A quilt-like series of patches plus scripts and .spec files to produce the kernel RPM package. If you are looking for a ready-to-use kernel tree, have a look at https://github.com/openSUSE/kernel
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Kernel Repository Guidelines

Table Of Contents

    Getting Started
    Patch Headers
    Before You Commit -- Things To Check
    Config Option Changes
    Committing and Log Messages
    What Is The Kernel ABI?
    Kernel ABI Changes
    Embargoed Patches
    Related Information

Getting Started

Make sure you have a decent git version (1.5.x should work) and quilt

Introduce yourself if you haven't done so already:
    $ git config --global user.name "Your Name"
    $ git config --global user.email your@email

If you ommit the --global option, the setting will only apply to this

Set up some git hooks and helpers:

    $ ./scripts/install-git-hooks

To hack on the kernel sources:

    $ ./scripts/sequence-patch.sh --quilt
    $ cd tmp/linux-$version-$branch
    $ quilt new patches.fixes/fix-foo-and-bar
    $ quilt edit some/file.c
    $ ./refresh_patch.sh
    $ quilt header -e # see next chapter

Refer to quilt documentation for details. When you are done, add the new
patch to an appropriate place in the series.conf file and run
./scripts/log to commit it. Patches should be named such that they
consist of alphanumeric characters, '-', and '.'. Typically, patches are
named by filtering the Subject of the patch to a lower-case, dash-separated
form like the one in the example above.

To build rpm packages:

    $ ./scripts/tar-up.sh

This creates a source package in the kernel-source directory. Use

    $ ./scripts/osc_wrapper [kernel-source/kernel-$flavor.spec]

to build a kernel package locally, or

    $ ./scripts/osc_wrapper upload [--ibs]

to have all flavors and architectures built by the Open Build Service.
The --ibs option uses the SUSE internal instance.

Patch Headers

Each patch must have a RFC822-style header that at a minimum describes
what the patch does, who wrote it, and who inside SUSE/Novell we'll
"blame" about problems with the patch.  The rules for patch headers are:

 * Each patch must have a From: tag that identifies the author of the

 * Each patch must have a Subject: tag that briefly describes what
   the patch does.  A brief summary is it could show up in a change
   log makes the most sense in most cases.

 * Unless the author identified in the From: tag has a @suse.de,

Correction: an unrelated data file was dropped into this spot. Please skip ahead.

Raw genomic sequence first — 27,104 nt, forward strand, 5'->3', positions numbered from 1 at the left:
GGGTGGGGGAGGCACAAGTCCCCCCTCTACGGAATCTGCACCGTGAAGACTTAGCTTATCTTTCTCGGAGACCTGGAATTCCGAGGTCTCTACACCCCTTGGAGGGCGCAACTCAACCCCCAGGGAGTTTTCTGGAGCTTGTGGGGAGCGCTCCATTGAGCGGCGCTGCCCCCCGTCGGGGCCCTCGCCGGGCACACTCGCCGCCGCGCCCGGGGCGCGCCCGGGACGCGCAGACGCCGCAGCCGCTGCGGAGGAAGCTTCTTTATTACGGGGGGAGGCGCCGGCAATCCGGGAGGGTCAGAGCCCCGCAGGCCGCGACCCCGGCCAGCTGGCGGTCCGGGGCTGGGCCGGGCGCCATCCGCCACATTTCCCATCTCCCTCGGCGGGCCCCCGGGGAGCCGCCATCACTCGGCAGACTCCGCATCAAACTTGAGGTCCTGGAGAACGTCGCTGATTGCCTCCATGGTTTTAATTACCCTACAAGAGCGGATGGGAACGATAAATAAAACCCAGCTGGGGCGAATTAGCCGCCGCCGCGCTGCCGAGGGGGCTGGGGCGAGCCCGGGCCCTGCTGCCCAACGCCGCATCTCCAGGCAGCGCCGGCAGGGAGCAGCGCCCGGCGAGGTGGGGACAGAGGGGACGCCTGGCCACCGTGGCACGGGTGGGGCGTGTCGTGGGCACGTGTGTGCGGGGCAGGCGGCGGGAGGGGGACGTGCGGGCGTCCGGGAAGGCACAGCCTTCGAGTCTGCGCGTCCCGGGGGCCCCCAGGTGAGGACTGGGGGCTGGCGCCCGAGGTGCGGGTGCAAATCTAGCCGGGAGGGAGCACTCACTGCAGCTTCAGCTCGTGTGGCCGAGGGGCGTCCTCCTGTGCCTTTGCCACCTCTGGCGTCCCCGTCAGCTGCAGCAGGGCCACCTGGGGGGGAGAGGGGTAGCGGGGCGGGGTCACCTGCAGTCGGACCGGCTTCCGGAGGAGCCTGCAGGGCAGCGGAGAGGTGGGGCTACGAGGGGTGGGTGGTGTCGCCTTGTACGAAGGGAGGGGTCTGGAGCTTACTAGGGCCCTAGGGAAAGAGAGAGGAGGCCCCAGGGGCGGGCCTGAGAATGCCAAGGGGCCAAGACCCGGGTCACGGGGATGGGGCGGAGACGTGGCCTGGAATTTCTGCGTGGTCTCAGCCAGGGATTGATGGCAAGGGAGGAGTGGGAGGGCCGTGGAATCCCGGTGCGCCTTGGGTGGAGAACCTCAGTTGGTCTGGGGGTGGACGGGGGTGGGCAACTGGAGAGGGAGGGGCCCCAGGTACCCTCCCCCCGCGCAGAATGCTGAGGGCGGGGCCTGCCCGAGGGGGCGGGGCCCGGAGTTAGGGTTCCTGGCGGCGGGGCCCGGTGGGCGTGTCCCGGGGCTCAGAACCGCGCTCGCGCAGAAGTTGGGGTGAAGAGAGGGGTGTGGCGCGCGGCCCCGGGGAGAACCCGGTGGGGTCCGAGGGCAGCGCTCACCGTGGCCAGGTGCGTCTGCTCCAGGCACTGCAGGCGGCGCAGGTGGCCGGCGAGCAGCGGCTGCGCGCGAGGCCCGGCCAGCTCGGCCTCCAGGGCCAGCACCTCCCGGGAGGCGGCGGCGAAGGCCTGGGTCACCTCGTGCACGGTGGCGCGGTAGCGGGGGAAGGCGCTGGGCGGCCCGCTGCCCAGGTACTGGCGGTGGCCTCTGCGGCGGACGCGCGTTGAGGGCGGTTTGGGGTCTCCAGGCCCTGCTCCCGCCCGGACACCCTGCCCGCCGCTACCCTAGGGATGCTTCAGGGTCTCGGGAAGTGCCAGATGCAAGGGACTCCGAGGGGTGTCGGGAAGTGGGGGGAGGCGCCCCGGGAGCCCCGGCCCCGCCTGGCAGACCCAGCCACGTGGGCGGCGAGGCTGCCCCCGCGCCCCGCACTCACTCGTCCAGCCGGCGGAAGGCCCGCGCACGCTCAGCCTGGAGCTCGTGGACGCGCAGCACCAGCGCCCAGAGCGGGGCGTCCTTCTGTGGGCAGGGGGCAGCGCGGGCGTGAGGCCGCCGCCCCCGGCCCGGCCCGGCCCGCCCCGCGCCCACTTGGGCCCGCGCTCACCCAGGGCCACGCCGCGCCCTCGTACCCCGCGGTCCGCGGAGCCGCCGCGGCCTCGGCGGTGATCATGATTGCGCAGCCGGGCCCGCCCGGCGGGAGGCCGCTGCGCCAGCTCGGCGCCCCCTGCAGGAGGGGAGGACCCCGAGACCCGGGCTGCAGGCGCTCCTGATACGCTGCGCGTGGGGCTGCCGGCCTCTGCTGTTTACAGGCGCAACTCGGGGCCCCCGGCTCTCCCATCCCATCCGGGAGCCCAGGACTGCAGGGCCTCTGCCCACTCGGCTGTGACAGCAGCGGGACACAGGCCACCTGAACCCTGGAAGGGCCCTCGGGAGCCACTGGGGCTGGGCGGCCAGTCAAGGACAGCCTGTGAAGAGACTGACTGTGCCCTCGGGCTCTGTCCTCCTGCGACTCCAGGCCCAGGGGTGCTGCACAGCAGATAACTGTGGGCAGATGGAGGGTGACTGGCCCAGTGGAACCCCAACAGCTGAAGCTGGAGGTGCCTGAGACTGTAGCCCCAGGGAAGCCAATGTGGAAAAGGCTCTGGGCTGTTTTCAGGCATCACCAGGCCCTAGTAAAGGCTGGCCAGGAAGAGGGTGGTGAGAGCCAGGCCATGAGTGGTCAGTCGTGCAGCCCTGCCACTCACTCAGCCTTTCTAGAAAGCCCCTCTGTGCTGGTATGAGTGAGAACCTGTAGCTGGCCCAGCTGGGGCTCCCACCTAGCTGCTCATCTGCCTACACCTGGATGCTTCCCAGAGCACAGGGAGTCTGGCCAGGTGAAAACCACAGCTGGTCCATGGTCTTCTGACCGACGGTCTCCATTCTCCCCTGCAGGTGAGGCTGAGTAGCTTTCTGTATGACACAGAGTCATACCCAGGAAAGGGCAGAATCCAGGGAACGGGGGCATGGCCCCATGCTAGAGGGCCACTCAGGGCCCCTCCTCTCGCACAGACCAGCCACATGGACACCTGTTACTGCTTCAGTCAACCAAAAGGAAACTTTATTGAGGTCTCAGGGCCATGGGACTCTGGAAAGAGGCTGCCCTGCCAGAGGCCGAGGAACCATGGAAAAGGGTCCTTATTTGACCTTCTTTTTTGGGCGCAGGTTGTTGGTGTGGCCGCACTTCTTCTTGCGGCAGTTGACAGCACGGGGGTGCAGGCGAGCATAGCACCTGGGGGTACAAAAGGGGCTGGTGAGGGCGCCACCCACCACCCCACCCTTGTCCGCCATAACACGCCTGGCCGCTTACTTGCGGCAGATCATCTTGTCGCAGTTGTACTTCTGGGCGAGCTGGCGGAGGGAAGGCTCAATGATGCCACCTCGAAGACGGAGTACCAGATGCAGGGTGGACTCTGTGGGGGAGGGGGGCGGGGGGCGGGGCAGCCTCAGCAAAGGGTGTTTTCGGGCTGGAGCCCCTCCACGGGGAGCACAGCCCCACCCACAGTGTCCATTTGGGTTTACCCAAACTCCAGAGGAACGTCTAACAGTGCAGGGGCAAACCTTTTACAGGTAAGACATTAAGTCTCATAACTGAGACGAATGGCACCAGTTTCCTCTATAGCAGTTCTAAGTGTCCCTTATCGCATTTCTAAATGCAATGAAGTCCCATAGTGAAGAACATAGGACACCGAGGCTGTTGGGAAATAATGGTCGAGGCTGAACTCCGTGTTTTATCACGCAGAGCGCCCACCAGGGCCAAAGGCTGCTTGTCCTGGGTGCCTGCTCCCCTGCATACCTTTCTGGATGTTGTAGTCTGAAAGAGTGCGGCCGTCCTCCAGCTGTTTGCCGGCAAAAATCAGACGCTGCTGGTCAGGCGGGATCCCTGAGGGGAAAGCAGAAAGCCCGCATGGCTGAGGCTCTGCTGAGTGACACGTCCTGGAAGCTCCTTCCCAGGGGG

@suse.com, @suse.cz, or @novell.com address, the patch must include
   a Signed-off-by:, Acked-by: or Reviewed-by: header which identifies the
   person in one of these domains who feels responsible for the patch
   inside the company.

 * The patch must include a Patch-mainline: tag that identifies where
   the patch came from (for backports from mainline), or when it is
   expected to be added to mainline. The format is one of:

   For backports from mainline:
        Patch-mainline: <upstream version, ex. "v3.5-rc1">
        Git-commit: <git hash>

   If the commit is from a maintainer repository or some other
   repository that isn't Linus's:
        Patch-mainline: Queued in subsystem maintainer repository
        Git-repo: <url>
        Git-commit: <git hash>

   If the patch is not upstream, depending on the situation:
        Patch-mainline: Submitted, <timestamp - destination>

        Patch-mainline: Not yet, <reason>

        Patch-mainline: Never, <reason>

 * The patch should include a References: tag that identifies the 
   Bugzilla bug number, FATE entry, etc. where the patch is discussed.
   Please prefix bugzilla.novell.com bug numbers with bnc# and fate
   feature numbers with fate#. Have a look at
   for a full list of abbreviations.
 * The patch header may (and often, should) include a more extensive
   description of what the patch does, why, and how.  The idea is to
   allow others to quickly identify what each patch is about, and to
   give enough information for reviewing.

More details about valid patch headers can be found in
scripts/patch-tag-template.  The helper script scripts/patch-tag can be
used for managing these tags.  Documentation for patch-tag can be found
at the top of the script itself.

Example usage of scripts/patch-tag-template:

    $ cp scripts/patch-tag-template ~/.patchtag

    Edit ~/.patchtag with any default values you want

    $ patch-tag -e file.diff

Example patch header:

    | Date: Fri, Sep 26 2008 15:20:10 +1000
    | From: Peter Leckie <pleckie@sgi.com>
    | References: SGI:PV986789 bnc#482148
    | Subject: Clean up dquot pincount code
    | Patch-mainline: 2.6.28
    | Clean up dquot pincount code.
    | This is a code cleanup and optimization that removes a per mount point
    | spinlock from the quota code and cleans up the code.
    | The patch changes the pincount from being an int protected by a spinlock
    | to an atomic_t allowing the pincount to be manipulated without holding
    | the spinlock.
    | This cleanup also protects against random wakup's of both the aild and
    | xfssyncd by reevaluating the pincount after been woken. Two latter patches
    | will address the Spurious wakeups.
    | Signed-off-by: Peter Leckie <pleckie@sgi.com>
    | Acked-by: Jan Kara <jack@suse.cz>

Patch sorting

Patches added to the "sorted patches" section of series.conf must be sorted
according to the upstream order of the commit that they backport.

After you've added a patch file to one of the patches.* directory and added the
required tags described in the section "Patch Headers", run

    $ ./scripts/git_sort/series_insert.py <patch>

to insert an entry for a new patch file to the sorted section of series.conf.

For more information, please read "scripts/git_sort/README.md". 

Before You Commit -- Things To Check

Make sure that all patches still apply after your changes.  One way of
doing this is using scripts/sequence-patch.sh:

    $ export SCRATCH_AREA=/var/tmp/scratch
    $ scripts/sequence-patch.sh

Please test-compile the kernel or even test-build kernel packages,
depending on the impact of your changes.  Use scripts/tar-up.sh for
creating an Autobuild source directory.

The kernel source tree that scripts/sequence-patch.sh creates can be
test compiled as follows:

    $ cp config/i386/default $SCRATCH_AREA/linux-2.6.18
    $ cd $SCRATCH_AREA/linux-2.6.18
    $ make oldconfig
    $ make

When committing a patch series try to make the series easy bisectable,
i.e. when applying only the first x patches (1 <= x <= n, n being the